Managing gardens for wildlife: features that predict mammal presence and abundance in gardens vary seasonally

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Abstract

Residential gardens in urban areas offer substantial opportunities for biodiversity conservation. To realize this opportunity, a comprehensive understanding of which species prosper in gardens, which mechanisms promote their use of these green spaces and how these mechanisms can be manipulated by residents to achieve conservation outcomes, is needed. While substantial progress has been made in evaluating the mechanisms that influence the diversity, presence, and abundance of wildlife in gardens, how these mechanisms vary seasonally is largely unknown. This study investigated whether the garden features influencing the presence and/or abundance of arboreal, flying, and ground‐dwelling mammals in gardens varied seasonally using acoustic, trapping, and spotlighting surveys undertaken in four consecutive seasons (2018/19) in 52 gardens in southwestern Australia. As animal behavior and resource availability varies seasonally, we predicted that garden features influencing the presence and abundance of mammals in gardens would also vary seasonally. For arboreal and ground‐dwelling mammals, we found that some garden features (e.g., canopy cover and presence of dogs, respectively) were important in more than one season; however, none were important in all seasons with most only being influential in one. No garden features predicted the presence of flying mammals in more than one season. Our results suggest that sampling in a single or few seasons may fail to identify features influencing wildlife at times other than in the season of sampling, or alternatively, may overemphasize factors that do not operate across all seasons. Studies that consider the mechanisms on a seasonal basis will provide a more comprehensive list of features influencing the presence and abundance of animals in gardens. We suggest it is both those features that support wildlife in multiple or all seasons, and those that support critical life‐history events in a single season that could contribute to conservation if manipulated by residents appropriately.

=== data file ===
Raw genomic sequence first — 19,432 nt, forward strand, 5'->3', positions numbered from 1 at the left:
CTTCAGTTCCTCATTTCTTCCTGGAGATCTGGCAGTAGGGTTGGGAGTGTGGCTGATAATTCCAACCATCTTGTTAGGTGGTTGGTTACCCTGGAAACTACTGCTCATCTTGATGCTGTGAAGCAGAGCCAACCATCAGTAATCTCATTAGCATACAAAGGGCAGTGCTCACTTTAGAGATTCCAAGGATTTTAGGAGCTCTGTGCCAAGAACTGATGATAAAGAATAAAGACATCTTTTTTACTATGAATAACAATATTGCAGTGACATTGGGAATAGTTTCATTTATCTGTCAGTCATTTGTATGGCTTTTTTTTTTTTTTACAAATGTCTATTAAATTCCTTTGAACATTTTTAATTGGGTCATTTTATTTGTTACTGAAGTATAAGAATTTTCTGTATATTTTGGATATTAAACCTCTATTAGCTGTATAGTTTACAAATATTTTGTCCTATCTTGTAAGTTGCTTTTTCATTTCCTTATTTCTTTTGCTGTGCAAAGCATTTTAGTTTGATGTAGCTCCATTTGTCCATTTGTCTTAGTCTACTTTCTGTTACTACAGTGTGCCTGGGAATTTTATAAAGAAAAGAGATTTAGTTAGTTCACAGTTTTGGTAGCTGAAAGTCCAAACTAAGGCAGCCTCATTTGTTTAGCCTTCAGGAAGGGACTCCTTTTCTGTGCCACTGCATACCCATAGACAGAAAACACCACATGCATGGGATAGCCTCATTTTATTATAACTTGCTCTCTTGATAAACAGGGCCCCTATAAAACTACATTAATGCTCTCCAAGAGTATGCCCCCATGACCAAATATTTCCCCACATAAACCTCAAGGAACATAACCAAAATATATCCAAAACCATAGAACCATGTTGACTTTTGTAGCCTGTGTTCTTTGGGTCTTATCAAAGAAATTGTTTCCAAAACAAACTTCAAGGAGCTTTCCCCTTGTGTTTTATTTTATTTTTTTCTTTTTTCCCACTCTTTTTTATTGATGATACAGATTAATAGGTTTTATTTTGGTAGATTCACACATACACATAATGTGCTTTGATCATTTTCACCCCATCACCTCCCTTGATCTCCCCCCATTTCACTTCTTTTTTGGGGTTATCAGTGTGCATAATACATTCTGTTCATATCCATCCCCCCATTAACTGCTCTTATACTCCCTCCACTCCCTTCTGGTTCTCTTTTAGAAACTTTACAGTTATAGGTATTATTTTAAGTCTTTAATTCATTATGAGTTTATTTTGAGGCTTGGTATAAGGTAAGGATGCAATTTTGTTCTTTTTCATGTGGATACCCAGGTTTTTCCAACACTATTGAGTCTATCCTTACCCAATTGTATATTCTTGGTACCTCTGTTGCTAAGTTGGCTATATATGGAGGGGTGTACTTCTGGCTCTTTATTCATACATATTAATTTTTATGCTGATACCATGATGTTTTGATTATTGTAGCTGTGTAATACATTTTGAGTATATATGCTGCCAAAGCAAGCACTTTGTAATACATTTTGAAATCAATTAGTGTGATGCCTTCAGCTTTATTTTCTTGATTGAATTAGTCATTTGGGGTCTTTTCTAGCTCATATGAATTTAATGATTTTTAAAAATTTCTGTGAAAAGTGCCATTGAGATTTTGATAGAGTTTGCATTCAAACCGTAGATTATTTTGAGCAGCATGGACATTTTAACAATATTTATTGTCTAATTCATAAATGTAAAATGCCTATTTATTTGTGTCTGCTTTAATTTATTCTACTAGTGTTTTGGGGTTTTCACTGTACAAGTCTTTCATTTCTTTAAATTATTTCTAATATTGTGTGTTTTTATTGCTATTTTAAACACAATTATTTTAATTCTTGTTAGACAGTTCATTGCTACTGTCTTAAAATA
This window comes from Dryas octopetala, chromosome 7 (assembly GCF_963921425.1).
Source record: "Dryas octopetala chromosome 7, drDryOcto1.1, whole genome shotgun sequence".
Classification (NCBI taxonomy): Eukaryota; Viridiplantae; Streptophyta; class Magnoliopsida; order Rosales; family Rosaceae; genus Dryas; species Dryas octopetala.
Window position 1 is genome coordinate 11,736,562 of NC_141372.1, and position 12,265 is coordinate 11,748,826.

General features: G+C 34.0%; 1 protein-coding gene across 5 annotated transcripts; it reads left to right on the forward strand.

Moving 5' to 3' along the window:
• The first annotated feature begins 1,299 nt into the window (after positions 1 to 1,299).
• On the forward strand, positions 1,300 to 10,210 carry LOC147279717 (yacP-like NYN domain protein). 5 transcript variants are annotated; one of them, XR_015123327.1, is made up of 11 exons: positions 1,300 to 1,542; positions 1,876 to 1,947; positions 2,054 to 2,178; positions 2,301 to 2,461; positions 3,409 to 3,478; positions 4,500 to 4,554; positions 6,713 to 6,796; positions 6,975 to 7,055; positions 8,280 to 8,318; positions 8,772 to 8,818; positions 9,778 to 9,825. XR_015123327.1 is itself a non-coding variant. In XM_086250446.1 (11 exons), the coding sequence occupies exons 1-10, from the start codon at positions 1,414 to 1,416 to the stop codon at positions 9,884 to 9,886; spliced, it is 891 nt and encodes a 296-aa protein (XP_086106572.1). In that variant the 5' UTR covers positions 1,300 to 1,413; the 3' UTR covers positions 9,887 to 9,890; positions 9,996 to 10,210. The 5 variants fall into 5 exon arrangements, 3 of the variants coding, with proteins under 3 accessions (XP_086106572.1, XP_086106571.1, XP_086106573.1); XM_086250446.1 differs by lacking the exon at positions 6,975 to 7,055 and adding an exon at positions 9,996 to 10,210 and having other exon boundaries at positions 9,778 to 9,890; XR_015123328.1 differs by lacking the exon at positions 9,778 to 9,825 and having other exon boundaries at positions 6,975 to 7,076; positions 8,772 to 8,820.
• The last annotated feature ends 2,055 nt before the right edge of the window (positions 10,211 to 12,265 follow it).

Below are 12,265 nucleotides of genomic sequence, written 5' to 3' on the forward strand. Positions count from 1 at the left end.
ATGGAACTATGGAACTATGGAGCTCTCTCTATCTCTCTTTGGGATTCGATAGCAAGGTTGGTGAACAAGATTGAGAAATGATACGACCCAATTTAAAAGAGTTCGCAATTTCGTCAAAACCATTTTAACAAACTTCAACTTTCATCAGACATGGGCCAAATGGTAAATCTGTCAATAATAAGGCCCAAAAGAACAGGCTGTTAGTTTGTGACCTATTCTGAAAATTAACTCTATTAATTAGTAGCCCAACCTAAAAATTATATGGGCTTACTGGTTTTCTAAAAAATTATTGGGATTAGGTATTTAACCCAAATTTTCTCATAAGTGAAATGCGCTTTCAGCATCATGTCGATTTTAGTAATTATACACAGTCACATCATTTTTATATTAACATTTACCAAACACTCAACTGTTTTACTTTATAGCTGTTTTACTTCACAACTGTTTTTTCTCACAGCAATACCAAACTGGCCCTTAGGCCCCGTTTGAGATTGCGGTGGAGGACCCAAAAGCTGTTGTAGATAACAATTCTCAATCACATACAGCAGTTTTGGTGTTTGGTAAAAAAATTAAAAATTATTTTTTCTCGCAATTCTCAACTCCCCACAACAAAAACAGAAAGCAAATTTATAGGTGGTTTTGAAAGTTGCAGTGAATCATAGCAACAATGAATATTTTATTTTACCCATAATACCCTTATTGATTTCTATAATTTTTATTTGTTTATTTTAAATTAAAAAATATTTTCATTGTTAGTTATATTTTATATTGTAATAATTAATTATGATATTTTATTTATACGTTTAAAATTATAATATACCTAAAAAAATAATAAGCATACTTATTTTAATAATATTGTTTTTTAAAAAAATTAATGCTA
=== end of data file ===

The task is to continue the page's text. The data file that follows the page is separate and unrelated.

Original languageEnglish
Article numbere03453
Number of pages16
JournalEcosphere
Volume12
Issue number3
DOIs
Publication statusPublished - Mar 2021

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